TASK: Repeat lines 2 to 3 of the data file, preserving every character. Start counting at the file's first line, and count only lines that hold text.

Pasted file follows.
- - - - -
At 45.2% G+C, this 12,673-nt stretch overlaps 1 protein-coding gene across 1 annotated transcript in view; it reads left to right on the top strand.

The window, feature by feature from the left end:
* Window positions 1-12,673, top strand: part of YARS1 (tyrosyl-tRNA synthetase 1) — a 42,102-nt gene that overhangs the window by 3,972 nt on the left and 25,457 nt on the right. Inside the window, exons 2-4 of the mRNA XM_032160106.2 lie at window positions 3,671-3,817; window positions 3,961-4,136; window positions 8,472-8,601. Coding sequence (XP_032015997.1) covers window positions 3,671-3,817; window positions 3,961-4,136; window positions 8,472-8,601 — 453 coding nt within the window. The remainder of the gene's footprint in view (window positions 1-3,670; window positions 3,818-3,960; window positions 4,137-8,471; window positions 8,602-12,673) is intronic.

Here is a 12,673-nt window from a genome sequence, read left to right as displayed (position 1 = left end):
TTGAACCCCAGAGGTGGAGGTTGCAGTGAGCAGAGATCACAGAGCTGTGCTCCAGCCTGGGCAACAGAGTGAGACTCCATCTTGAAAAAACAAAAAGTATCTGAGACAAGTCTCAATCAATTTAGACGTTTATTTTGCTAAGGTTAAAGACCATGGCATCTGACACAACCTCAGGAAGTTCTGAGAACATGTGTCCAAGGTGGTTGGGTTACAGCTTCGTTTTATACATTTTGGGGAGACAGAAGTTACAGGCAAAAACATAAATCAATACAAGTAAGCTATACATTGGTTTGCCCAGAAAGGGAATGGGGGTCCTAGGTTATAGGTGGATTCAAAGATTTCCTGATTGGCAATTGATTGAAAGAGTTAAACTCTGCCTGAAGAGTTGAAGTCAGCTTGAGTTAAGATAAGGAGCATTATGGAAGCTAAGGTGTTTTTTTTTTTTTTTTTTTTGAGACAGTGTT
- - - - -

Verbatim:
The window, feature by feature from the left end:
* Window positions 1-12,673, top strand: part of YARS1 (tyrosyl-tRNA synthetase 1) — a 42,102-nt gene that overhangs the window by 3,972 nt on the left and 25,457 nt on the right. Inside the window, exons 2-4 of the mRNA XM_032160106.2 lie at window positions 3,671-3,817; window positions 3,961-4,136; window positions 8,472-8,601. Coding sequence (XP_032015997.1) covers window positions 3,671-3,817; window positions 3,961-4,136; window positions 8,472-8,601 — 453 coding nt within the window. The remainder of the gene's footprint in view (window positions 1-3,670; window positions 3,818-3,960; window positions 4,137-8,471; window positions 8,602-12,673) is intronic.